When to Worry About Your Culture

Your culture is your brand

Your culture is your brandIn the past few weeks, I’ve had an influx of conversations around organizational culture. In each case, the leaders were concerned about the possibility of their culture turning toxic. As I listened to the unique contributing factors for each organization, ranging from recent mergers to exponential growth and struggling financials, what I heard were managers worried that a scramble for resources and recognition would turn unhealthy. Certainly, that’s a valid concern, and one we should all proactively manage. It takes so little to turn an organization from an award-winning culture to Lord of the Flies.

But the challenge of teams fighting for resources and working to receive recognition doesn’t scare me. We all have varying degrees of tolerance for workplace conflict, and I don’t mind hearing a direct conversation or a heated discussion as long as the focus is still on work (not personal issues). When I hear a heated (though non-violent) discussion, I’m able to filter what was said in the context of passion and engagement. What I hear is someone who cares. I hear someone who is asking questions and pushing for answers. I hear energy.

The culture that scares me the most is the one where no one fights anymore. When no one is pushing for faster deadlines, more budget, more autonomy, or to have their voice heard, that’s when I feel a sense of dread. The deafening silence in those organizations is evidence that the workforce has given up. They fought too hard for too long without any results and lost the will to fight. They enter a state of learned helplessness where even though they know things could be better, they’ve stopped trying to create the change themselves. It becomes an office full of zombies who watch the clock and do just enough to stay employed. They quit, but stayed.

That’s the kind of culture you need to worry about the most. When no one is pushing the organization forward, it’s clear the top performers have checked out. It’s widely known that top performers account for 4x the productivity as the rest of the workforce. They work smarter, faster, and often harder than their counterparts, but they’re also the most at risk for burnout. It’s the employees who had the highest engagement that struggle the most with feeling ineffective, unsuccessful, and unproductive.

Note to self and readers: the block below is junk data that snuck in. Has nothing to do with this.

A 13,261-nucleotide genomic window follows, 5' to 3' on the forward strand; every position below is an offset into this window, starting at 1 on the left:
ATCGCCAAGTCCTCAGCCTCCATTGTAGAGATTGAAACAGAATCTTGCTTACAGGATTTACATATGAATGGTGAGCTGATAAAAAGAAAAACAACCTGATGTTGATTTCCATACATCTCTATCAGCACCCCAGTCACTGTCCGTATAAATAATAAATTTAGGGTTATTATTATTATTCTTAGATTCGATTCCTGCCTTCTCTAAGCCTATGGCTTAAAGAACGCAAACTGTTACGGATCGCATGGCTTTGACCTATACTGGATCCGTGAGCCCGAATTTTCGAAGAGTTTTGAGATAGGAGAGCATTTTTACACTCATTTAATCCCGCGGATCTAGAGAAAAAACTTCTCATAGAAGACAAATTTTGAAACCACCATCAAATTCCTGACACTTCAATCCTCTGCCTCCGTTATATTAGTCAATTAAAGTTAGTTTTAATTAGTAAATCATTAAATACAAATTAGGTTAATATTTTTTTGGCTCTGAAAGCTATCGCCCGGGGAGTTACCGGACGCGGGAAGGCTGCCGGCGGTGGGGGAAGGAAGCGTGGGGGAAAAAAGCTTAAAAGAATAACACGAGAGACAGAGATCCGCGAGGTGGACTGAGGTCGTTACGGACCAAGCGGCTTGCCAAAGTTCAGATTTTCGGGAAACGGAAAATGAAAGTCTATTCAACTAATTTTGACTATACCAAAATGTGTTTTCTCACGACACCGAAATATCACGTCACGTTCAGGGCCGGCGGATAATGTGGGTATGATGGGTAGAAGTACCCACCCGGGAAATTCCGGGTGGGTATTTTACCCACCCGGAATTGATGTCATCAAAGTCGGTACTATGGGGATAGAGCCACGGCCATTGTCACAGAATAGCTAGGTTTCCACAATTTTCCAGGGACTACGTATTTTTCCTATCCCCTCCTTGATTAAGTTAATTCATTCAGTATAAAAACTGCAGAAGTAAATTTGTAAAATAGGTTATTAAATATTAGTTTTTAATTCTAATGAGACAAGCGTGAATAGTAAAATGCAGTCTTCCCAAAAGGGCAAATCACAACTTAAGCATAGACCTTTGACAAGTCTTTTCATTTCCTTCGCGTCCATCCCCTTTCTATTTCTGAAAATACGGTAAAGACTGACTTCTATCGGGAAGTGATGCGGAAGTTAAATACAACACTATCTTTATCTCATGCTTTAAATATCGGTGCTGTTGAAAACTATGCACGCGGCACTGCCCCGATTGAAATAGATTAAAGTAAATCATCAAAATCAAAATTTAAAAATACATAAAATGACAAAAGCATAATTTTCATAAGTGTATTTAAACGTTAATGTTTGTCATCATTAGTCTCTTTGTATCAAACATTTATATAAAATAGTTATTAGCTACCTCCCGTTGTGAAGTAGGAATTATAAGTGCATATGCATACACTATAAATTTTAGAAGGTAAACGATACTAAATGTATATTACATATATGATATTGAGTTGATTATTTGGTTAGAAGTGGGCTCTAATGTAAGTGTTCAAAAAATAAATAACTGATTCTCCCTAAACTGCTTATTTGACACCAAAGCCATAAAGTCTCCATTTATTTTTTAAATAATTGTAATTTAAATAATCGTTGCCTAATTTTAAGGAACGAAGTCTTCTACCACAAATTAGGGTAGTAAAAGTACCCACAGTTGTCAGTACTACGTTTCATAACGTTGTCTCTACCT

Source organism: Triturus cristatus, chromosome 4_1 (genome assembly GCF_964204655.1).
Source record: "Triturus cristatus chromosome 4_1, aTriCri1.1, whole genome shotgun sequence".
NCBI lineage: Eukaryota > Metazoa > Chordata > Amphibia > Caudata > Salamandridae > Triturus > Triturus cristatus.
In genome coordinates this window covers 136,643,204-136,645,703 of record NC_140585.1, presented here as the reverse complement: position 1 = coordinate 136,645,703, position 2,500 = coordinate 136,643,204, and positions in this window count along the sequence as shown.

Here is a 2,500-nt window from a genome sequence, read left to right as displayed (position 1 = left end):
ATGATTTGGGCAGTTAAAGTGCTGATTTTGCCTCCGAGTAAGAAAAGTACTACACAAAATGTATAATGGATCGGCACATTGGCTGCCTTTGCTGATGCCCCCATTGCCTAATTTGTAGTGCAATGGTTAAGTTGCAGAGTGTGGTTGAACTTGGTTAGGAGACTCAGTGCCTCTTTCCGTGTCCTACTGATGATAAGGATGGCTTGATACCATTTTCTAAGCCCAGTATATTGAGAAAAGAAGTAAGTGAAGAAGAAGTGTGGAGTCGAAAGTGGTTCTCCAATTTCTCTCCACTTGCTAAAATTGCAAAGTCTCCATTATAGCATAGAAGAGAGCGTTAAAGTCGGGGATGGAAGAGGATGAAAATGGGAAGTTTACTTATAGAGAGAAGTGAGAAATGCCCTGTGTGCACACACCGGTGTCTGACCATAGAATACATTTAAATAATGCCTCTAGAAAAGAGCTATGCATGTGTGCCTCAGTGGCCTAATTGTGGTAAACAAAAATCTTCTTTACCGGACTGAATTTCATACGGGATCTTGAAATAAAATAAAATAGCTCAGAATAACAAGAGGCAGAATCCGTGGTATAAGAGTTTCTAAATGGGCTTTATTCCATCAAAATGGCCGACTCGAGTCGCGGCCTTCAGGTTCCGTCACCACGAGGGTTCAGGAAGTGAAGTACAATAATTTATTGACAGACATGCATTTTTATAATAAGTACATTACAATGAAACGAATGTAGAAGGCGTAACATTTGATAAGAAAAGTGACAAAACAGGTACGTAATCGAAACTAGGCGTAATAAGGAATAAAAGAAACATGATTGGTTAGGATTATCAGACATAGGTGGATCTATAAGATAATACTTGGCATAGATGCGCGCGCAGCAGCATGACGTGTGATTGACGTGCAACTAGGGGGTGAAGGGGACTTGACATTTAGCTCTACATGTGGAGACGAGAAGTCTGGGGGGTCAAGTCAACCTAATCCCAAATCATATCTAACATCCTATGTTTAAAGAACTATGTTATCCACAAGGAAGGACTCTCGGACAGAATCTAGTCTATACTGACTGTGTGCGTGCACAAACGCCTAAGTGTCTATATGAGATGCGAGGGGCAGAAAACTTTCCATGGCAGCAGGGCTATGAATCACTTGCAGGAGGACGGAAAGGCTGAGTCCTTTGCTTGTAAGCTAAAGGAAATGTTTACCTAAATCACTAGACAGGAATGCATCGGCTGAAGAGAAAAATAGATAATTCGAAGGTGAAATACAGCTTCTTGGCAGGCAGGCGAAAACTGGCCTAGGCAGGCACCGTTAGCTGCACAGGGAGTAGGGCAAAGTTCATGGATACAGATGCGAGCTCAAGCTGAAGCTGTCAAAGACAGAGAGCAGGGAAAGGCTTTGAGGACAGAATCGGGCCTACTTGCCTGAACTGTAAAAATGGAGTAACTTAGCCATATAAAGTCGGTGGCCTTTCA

When the high performers are burnt out and stop working late, demanding attention, and taking risks, it’s the last sign before total collapse.

Keeping an eye on top performers is a smart way to identify how impactful individuals feel in the organization. When the naturally driven and engaged top performers start doing the bare minimum, it’s time for immediate, decisive action.

Start by directly engaging employees for feedback. Listen and take all reasonable actions you can to show you’re committed to resolving the problems.

Give the high performers a reason to re-engage. Remember, high performers are heavily recruited by your competitors and are feeling unfulfilled if they can’t make an impact on the organization. The flight risk is high, and they’re your most productive employees—even when they’re disengaged. Giving the high performers greater responsibility and asking them to help lead the transformation to a healthier culture can create an infusion of energy as well as an influential partnership.

Finally, remember that, as with all change, there will be growing pains. Even when change is necessary and clear to everyone, it can be uncomfortable. Set milestones and find ways to publicly celebrate positive corporate behaviors. Culture change won’t happen overnight, but if the leadership team understands the urgency of the situation, they can model healthier behaviors immediately to show growth in the right direction.